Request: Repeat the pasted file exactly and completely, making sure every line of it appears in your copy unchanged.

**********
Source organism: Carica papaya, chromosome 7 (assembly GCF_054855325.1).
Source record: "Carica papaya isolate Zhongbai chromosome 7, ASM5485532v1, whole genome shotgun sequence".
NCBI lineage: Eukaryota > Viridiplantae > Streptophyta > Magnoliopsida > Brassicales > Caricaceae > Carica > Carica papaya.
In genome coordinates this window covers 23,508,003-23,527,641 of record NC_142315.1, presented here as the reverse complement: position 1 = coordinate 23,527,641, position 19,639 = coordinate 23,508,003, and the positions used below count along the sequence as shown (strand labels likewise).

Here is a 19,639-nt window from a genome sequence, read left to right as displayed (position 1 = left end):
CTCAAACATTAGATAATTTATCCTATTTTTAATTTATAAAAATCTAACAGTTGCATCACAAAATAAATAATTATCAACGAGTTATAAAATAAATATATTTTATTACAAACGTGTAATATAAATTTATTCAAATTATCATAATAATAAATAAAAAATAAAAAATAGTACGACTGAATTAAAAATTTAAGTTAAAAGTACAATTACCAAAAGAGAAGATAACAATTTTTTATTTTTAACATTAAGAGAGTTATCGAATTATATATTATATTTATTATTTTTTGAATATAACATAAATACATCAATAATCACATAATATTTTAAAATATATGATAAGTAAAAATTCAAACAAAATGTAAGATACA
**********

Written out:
Source organism: Carica papaya, chromosome 7 (assembly GCF_054855325.1).
Source record: "Carica papaya isolate Zhongbai chromosome 7, ASM5485532v1, whole genome shotgun sequence".
NCBI lineage: Eukaryota > Viridiplantae > Streptophyta > Magnoliopsida > Brassicales > Caricaceae > Carica > Carica papaya.
In genome coordinates this window covers 23,508,003-23,527,641 of record NC_142315.1, presented here as the reverse complement: position 1 = coordinate 23,527,641, position 19,639 = coordinate 23,508,003, and the positions used below count along the sequence as shown (strand labels likewise).

Here is a 19,639-nt window from a genome sequence, read left to right as displayed (position 1 = left end):
CTCAAACATTAGATAATTTATCCTATTTTTAATTTATAAAAATCTAACAGTTGCATCACAAAATAAATAATTATCAACGAGTTATAAAATAAATATATTTTATTACAAACGTGTAATATAAATTTATTCAAATTATCATAATAATAAATAAAAAATAAAAAATAGTACGACTGAATTAAAAATTTAAGTTAAAAGTACAATTACCAAAAGAGAAGATAACAATTTTTTATTTTTAACATTAAGAGAGTTATCGAATTATATATTATATTTATTATTTTTTGAATATAACATAAATACATCAATAATCACATAATATTTTAAAATATATGATAAGTAAAAATTCAAACAAAATGTAAGATACA